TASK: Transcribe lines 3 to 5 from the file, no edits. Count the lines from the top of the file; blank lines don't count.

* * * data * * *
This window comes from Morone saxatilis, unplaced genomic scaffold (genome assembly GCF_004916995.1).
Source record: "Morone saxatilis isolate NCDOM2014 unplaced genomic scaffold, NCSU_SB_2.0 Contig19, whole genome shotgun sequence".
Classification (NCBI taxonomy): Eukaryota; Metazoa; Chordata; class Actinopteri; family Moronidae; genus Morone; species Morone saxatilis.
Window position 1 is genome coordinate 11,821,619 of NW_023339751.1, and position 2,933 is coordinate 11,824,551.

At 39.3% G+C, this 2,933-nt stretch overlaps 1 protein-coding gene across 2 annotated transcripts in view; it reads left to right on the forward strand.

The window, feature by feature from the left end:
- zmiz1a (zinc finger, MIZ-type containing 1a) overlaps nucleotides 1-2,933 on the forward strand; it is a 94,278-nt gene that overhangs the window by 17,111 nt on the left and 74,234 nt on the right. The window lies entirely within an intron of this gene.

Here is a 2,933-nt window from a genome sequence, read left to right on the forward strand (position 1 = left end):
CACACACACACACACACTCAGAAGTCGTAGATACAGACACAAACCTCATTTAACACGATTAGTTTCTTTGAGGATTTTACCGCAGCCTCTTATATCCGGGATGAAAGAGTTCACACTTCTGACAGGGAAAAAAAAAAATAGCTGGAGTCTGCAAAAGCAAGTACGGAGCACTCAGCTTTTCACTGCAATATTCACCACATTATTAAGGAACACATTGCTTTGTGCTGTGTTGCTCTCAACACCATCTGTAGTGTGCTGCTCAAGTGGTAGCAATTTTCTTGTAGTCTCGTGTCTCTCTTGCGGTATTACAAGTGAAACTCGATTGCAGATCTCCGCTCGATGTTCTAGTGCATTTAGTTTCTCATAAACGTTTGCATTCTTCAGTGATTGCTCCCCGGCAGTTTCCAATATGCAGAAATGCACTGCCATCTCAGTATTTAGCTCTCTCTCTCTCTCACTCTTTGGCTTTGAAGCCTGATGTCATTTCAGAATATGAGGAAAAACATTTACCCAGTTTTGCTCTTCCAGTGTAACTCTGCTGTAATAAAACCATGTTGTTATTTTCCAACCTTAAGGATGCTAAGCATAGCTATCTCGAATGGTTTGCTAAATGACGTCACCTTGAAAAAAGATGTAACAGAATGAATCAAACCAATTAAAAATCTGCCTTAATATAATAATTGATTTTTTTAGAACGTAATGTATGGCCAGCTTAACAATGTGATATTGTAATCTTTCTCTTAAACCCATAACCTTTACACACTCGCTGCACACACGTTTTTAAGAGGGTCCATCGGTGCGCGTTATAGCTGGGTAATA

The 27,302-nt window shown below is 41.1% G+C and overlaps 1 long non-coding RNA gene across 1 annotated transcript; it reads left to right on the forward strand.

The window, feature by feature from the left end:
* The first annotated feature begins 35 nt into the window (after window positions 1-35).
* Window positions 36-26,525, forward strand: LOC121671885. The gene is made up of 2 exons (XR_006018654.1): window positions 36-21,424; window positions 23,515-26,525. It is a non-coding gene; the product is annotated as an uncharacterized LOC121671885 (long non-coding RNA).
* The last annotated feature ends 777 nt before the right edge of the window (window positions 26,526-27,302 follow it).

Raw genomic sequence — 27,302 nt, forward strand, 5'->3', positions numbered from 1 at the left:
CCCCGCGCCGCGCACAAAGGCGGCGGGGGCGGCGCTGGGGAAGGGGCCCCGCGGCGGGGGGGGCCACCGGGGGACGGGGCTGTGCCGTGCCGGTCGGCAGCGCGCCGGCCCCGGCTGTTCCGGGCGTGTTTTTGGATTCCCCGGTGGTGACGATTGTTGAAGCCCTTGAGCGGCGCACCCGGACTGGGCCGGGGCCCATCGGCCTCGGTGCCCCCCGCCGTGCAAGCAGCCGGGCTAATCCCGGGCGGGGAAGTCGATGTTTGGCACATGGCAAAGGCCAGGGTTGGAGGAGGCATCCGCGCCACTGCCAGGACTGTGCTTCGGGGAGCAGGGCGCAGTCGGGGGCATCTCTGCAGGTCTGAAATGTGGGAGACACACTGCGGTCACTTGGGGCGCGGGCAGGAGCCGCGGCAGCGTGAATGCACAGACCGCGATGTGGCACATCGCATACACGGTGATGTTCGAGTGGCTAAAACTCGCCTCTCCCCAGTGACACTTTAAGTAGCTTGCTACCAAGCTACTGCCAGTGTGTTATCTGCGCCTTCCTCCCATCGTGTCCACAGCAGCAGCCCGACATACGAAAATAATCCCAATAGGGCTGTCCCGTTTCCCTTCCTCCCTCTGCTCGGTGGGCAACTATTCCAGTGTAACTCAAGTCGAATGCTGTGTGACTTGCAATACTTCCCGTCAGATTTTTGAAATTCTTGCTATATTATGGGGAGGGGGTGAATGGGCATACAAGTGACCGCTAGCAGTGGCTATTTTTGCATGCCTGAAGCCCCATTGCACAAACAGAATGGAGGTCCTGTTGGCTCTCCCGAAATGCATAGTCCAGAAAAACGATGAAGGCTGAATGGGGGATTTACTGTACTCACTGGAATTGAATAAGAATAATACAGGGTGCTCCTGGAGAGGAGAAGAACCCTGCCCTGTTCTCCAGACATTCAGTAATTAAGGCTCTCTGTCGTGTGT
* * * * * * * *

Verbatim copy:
Classification (NCBI taxonomy): Eukaryota; Metazoa; Chordata; class Actinopteri; family Moronidae; genus Morone; species Morone saxatilis.
Window position 1 is genome coordinate 11,821,619 of NW_023339751.1, and position 2,933 is coordinate 11,824,551.

At 39.3% G+C, this 2,933-nt stretch overlaps 1 protein-coding gene across 2 annotated transcripts in view; it reads left to right on the forward strand.